How did Meursault change his outlook by the end of the novel? Why did he want to be greeted by cries of hatred?

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Because the crowd is united in its outrage and hatred and fear of him, Meursault understands that he is the only one that is truly free. The others are bound by laws, rules, and social mores that bring structure and meaning to their lives, and by punishing him, they feel all the more righteous.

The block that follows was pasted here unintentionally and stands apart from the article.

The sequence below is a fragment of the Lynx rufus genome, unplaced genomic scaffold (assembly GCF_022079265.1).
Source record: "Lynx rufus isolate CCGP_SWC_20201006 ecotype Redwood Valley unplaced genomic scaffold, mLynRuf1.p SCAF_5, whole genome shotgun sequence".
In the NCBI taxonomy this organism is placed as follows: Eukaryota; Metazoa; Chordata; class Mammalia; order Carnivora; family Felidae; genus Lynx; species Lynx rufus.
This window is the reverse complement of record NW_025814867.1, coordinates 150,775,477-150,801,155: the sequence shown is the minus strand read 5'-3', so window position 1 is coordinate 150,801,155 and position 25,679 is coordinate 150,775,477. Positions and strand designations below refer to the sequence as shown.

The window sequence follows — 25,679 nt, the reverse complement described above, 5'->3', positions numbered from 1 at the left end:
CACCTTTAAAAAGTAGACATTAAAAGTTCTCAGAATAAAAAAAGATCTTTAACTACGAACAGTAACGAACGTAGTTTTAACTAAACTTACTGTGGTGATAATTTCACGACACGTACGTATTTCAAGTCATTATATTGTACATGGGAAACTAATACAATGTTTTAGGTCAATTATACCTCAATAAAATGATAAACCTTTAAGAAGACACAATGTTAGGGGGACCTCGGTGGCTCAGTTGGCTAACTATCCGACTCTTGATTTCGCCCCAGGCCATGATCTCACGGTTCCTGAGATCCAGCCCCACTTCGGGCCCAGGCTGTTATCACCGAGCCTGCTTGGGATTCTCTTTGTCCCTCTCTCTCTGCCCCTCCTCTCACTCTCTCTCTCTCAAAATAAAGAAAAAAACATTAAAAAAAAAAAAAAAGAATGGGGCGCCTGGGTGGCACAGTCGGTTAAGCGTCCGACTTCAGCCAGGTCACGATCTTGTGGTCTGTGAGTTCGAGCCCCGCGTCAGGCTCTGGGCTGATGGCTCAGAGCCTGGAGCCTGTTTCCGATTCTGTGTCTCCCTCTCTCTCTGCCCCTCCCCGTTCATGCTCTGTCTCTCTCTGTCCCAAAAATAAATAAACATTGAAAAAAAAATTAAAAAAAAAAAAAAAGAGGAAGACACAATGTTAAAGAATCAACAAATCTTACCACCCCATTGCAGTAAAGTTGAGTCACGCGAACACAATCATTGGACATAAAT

His indifference is threatening to the people whom he wishes will make up "a large crowd of spectators" on the day of his execution. Meursault does not believe in an afterlife, and he believes that no value is lasting. He understands that to have lived is more than enough and that his existence has preceded his essence.

The members of the crowd who will cry for Meursault's blood have not had occasion to question their...

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